1. The Collapse of Parenting by Leonard Sax

In this book Sax, a physician and psychologist, examines the increase in obesity, anxiety, and depression in children and relates this decline in physical and psychological health to modern parenting. Sax argues that parents have become to passive in their parenting and are more afraid of what their kids think of them rather than how their children are behaving. Consequently, kids are being allowed to "call the shots", spend hours on their smart phones and playing video games, and rely on peers and figures in he media to substitute the guidance they aren't getting at home.

I loved how Sax gave concrete examples from his own interactions as a psychiatrist and how he gives practical advice as to how parents can respond to this problem. The book isn't written from a Christian perspective, but many of the parenting philosophies directly align with thoughts and conversations Brandon and I have had that stem from our beliefs. I could barley getting through a page without stopping to read something outloud to was one of those books that If I'd been highlighting important points or things I wanted to remember, the pages would be drowning in yellow!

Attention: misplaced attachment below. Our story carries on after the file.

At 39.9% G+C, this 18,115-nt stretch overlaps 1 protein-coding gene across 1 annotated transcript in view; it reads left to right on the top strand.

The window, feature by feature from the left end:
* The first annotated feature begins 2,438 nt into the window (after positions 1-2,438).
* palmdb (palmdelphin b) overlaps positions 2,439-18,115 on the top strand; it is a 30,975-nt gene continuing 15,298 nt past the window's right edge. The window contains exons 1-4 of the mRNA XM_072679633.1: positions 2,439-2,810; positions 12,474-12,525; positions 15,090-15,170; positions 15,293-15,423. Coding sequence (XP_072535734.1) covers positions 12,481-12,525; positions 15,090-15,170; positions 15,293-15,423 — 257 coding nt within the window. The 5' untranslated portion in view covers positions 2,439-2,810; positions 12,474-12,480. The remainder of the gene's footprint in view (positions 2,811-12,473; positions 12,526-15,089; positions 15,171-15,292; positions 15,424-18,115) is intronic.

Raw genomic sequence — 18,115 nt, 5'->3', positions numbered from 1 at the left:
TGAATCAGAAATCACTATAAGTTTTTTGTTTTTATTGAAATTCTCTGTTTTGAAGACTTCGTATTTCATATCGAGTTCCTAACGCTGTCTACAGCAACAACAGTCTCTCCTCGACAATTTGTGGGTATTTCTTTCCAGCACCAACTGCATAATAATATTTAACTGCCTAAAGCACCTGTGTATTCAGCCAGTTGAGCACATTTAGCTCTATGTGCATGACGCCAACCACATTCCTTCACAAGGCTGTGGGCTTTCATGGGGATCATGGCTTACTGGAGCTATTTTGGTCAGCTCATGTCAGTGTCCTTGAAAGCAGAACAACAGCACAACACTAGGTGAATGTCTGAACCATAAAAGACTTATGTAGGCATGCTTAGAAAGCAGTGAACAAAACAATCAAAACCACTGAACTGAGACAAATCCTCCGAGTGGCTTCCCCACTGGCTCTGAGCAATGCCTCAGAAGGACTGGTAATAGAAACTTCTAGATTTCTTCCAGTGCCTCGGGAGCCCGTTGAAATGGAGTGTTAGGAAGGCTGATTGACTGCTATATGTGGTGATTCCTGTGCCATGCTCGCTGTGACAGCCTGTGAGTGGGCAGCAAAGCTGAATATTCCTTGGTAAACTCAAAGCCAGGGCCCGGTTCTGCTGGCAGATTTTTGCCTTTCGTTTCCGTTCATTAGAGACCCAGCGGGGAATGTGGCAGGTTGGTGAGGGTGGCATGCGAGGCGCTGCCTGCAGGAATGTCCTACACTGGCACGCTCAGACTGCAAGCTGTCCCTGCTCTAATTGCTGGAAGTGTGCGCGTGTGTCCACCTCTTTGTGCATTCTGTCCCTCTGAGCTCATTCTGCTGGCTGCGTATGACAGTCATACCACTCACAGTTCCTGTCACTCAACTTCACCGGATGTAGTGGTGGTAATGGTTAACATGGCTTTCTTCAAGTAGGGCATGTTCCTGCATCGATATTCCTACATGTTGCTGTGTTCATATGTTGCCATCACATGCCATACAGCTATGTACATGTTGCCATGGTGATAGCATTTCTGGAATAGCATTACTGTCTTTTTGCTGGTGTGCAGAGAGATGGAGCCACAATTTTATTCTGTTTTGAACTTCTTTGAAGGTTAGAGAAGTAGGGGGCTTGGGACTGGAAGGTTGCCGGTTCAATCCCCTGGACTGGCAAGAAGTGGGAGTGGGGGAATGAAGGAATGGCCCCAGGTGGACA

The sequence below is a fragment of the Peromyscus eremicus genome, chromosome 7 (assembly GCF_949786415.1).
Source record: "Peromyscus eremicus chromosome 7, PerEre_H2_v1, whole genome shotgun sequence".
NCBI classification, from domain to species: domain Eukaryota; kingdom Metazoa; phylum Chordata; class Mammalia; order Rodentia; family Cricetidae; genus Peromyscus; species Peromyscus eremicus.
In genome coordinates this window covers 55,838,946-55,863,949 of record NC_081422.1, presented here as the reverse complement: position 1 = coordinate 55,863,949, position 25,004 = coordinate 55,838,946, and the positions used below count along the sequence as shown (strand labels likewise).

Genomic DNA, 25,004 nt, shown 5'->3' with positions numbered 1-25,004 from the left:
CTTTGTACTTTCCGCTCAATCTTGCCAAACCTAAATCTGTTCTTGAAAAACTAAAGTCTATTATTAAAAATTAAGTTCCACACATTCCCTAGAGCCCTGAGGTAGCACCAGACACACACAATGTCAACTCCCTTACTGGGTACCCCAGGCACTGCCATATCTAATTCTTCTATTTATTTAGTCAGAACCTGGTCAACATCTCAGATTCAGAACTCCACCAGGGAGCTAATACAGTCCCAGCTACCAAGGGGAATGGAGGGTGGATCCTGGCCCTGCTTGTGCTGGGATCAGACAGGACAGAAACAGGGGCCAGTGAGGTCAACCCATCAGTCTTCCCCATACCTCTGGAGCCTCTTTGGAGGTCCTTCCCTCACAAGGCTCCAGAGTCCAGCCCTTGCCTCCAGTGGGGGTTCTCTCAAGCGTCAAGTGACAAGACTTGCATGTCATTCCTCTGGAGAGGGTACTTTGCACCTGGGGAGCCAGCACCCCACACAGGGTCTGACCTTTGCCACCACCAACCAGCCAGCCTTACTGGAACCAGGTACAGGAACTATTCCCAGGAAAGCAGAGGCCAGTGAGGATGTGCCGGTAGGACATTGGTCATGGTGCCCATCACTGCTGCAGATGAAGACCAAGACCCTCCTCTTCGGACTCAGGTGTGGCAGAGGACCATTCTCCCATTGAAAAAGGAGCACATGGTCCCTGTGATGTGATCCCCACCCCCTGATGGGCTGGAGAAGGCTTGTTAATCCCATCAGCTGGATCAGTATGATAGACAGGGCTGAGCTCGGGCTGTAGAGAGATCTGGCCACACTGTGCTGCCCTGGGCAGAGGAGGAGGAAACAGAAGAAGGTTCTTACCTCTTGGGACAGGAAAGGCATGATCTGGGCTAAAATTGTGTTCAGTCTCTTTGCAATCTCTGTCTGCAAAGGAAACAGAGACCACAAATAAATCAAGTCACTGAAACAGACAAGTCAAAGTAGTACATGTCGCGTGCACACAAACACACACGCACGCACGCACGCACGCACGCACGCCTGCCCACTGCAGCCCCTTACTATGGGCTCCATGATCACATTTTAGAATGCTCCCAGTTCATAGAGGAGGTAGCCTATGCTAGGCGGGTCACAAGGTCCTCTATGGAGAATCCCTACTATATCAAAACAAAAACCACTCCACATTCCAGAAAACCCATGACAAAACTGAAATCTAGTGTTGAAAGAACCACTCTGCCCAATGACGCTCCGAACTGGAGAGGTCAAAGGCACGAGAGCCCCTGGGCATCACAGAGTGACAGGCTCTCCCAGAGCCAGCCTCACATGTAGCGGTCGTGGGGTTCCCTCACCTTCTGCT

2. The Smartest Kids in the World: And How They Got That Way by Amanda Ripley

If this book did anything, it affirmed Brandon and my desire to homeschool. This is a fascinating read that examines the American education system and compares it to higher performing international programs. Ripley follows several American students whom study abroad for a year and compares their experiences while she reviews national education programs and why "smarter" kids are being produced abroad. I was particularly interigues because one of the students Ripley follows was from one of the local high schools here in MN (that is highly ranked). Some of the primary areas Ripley examines are the students' perspectives towards education, the training and recognition of teachers, the importance of being taught how to think rather than how to pass a class. 

So now I'm hooked :) Any non-fiction recommendations I should try out?

Wednesday, May 25, 2016

A Legacy of Love

The last few weeks have been incredibly emotional.

My first Mother's Day started out on an incredibly sweet note as we dedicated Beckett at church. However, on my way home from church I spoke to my mom on the phone. She was unusually emotional - which I first thought was due to the fact that she and my dad weren't able to be in town for the dedication. But after a few minutes she told me that it looked like my grandma was going to pass that day.

Deep down, I wasn't that shocked - my Grandma turned 93 in March and has been in poor health for e last several years. Since this past fall, she has been in and out of the hospital 5x. But the news still blew me away. Amazingly, Grandma rallied that afternoon and was up and about and requesting baby back ribs and carrot cake for dinner. We new it was only a matter of time though, and on Thursday morning we got the call that she had passed.